# How to relate the transmittance to the absorbance, concentration, and molar absorptivity?

Apr 26, 2017

The absorbance $A$ can be expressed as function of the transmittance $T$:

$\boldsymbol{A = - \log T}$

a) The absorbance is therefore:

$\textcolor{b l u e}{A} = - \log \left(0.762\right) = \textcolor{b l u e}{0.118}$

What would the absorbance be if the percent transmittance was 100%? What does it physically represent to have a percent transmittance of 100%? (Highlight the sentence below to check.)

$\textcolor{w h i t e}{\text{The substance absorbs no incoming light at all.}}$

b) Given the concentration, we would write another relation of the absorbance, as a function of concentration, called Beer's Law:

$\boldsymbol{A = \epsilon b c}$,

where $\epsilon$ is the molar absorptivity in $\text{L/mol"cdot"cm}$, $b$ is the path length of the cuvette (usually $\text{1 cm}$), and $c$ is the concentration in $\text{mol/L}$. In this case, $b = \text{1.5 cm}$!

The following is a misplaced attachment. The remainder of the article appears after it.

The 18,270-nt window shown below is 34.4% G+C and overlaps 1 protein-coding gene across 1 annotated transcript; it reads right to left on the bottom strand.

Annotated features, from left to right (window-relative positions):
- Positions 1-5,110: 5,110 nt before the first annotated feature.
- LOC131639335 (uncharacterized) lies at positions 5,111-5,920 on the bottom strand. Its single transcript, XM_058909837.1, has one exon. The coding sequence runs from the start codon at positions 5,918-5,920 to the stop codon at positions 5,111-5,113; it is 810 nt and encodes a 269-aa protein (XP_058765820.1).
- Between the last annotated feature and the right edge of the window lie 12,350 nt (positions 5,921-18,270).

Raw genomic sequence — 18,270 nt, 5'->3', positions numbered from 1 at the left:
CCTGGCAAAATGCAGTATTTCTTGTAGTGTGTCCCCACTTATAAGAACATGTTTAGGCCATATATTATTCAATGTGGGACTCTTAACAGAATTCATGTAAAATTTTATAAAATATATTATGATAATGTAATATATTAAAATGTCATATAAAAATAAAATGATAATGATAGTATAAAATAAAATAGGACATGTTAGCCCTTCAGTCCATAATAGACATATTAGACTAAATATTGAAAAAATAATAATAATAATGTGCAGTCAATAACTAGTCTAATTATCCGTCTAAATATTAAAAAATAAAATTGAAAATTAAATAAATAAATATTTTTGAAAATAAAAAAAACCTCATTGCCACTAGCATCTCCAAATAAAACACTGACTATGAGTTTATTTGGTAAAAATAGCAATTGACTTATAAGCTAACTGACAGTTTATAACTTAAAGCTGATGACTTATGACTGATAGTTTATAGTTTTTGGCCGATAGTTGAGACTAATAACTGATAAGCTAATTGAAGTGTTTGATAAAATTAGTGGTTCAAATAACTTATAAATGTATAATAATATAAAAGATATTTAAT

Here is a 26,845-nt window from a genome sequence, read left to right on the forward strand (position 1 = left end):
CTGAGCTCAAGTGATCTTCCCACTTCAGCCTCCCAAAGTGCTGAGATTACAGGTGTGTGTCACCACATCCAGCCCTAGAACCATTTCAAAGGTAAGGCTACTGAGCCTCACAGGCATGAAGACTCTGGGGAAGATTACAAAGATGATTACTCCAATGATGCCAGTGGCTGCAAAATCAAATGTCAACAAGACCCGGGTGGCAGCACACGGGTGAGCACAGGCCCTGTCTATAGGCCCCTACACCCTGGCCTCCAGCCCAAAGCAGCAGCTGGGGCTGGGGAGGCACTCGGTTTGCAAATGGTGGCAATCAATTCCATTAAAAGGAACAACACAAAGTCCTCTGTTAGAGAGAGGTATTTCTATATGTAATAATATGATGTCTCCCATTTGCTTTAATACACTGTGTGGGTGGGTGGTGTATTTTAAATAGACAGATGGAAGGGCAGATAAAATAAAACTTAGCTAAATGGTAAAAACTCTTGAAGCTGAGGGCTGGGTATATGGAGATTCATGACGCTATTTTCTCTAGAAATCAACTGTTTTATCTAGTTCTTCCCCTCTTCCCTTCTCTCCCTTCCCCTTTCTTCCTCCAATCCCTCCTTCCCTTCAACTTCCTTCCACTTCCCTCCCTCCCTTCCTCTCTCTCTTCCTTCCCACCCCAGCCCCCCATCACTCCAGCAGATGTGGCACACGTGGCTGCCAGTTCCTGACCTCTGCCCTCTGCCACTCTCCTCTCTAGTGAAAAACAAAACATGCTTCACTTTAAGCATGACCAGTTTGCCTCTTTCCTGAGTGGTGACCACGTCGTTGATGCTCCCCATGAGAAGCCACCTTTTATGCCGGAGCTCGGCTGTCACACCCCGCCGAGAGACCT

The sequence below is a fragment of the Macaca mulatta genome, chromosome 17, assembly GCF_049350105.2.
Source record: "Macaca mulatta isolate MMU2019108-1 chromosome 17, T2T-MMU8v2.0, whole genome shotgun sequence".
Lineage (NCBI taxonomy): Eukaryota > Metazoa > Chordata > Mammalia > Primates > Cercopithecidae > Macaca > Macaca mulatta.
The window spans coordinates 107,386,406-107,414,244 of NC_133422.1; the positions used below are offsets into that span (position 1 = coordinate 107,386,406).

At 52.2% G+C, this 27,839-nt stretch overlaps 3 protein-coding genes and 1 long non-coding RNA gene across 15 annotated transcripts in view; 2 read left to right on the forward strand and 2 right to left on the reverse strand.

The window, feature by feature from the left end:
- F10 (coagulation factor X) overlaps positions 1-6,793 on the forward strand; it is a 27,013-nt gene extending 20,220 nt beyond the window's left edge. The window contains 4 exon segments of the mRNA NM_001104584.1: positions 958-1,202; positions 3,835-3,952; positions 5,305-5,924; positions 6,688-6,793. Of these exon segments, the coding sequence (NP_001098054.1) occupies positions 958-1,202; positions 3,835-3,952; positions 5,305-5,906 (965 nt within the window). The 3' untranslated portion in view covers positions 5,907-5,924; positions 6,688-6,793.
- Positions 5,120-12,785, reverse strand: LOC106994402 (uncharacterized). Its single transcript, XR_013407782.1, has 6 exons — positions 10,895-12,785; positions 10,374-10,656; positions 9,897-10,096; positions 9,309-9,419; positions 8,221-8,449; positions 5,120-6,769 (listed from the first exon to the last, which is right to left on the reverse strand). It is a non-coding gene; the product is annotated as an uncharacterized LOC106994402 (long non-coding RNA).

Therefore, the molar absorptivity is:

$\textcolor{b l u e}{\epsilon} = \frac{A}{b c}$

$= \frac{0.118}{\text{1.5 cm" cdot "0.0802 M}}$

$= \textcolor{b l u e}{\text{0.981 L/mol"cdot"cm}}$

This makes sense, because if the absorbance is low, the substance reflects most of the light that approaches it. Since absorbed light is not seen, the higher the absorbance, the darker the substance.

The darker the substance, the higher its $\epsilon$. Since this substance is light (not dark), its $\epsilon$ is low.

c) Now we're supposing that $\epsilon = \text{10000 L/mol"cdot"cm}$. Then the concentration with the same absorbance must be very low, since it is expected to absorb a lot of light, but it absorbs only a little since $A$ is low.

Let's see if that's true.

$\textcolor{b l u e}{c} = \frac{A}{\epsilon b}$

$= \frac{0.118}{\text{10000 L/mol"cdot"cm"cdot"1.5 cm}}$

$= \textcolor{b l u e}{7.87 \times {10}^{- 6} \text{M}}$

Indeed, the concentration is very low.